Evaluation of Systemic Provocation Tests in Patients with Suspected Allergic and Pseudoallergic Drug Reactions
Ulrich R. Hein, Sibylla Chantraine-Hess, Margitta Worm, Torsten Zuberbier, Beate M. Henz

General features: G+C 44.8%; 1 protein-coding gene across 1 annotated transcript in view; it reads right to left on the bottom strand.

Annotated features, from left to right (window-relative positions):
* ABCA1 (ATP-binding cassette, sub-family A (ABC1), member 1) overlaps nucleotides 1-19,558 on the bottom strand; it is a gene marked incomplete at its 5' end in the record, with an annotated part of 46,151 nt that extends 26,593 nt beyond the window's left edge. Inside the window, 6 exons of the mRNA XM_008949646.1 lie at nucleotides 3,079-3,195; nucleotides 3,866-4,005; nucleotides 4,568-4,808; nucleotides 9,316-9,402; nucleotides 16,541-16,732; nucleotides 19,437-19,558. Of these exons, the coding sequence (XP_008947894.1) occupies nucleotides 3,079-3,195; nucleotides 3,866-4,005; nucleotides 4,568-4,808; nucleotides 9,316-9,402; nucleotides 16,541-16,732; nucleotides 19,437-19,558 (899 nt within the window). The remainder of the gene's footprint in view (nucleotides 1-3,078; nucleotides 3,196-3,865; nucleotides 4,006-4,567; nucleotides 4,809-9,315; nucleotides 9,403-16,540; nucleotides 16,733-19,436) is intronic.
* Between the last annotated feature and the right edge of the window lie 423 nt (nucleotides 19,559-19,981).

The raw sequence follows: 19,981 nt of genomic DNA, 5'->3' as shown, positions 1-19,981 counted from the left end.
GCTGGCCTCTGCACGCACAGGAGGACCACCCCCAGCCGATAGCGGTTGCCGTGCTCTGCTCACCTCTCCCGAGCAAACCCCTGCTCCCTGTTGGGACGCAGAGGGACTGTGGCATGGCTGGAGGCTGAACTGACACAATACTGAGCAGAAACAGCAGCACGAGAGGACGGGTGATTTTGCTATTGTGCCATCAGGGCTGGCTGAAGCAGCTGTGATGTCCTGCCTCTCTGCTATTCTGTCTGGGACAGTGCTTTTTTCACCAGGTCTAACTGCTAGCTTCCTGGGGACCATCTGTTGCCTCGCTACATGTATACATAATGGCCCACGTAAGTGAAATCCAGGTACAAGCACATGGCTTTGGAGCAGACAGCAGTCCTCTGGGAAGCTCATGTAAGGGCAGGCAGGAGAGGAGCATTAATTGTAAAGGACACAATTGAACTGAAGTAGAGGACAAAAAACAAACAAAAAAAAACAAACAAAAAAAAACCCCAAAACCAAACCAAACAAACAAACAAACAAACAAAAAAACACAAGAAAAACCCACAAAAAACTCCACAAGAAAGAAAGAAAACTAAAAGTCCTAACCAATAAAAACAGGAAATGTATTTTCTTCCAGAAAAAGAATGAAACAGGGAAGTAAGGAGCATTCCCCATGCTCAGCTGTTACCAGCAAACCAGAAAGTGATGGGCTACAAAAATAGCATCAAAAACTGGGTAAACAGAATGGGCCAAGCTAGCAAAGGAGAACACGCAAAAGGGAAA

In order to examine the diagnostic value of systemic provocation tests, we studied 56 inpatients hospitalized for identification of the agent eliciting previous severe allergic or pseudoallergic reactions to non-steroidal anti-inflammatory drugs, local anaesthetics or antibiotics. Skin tests were positive in only 4 patients reacting to antibiotics and propyphenazone and were always negative for local anaesthetics (n=32). Only 4 of 26 patients reacted to oral or subcutaneous provocation, 3 times to penicillin and once each to mepivacain, propyphenazone and cyanocobalamine when the suspected drug was tested. In the remaining 30 patients, who for safety reasons were tested only with alternative drugs, none had positive reactions, but 11 patients reported non-specific symptoms, as did 9 of 21 patients given placebo. Systemic provocation tests for drug allergy thus gave few positive results. However, these tests should always be done together with placebo testing for validation of results, and they remain indispensable for identification of alternative, well-tolerated drugs.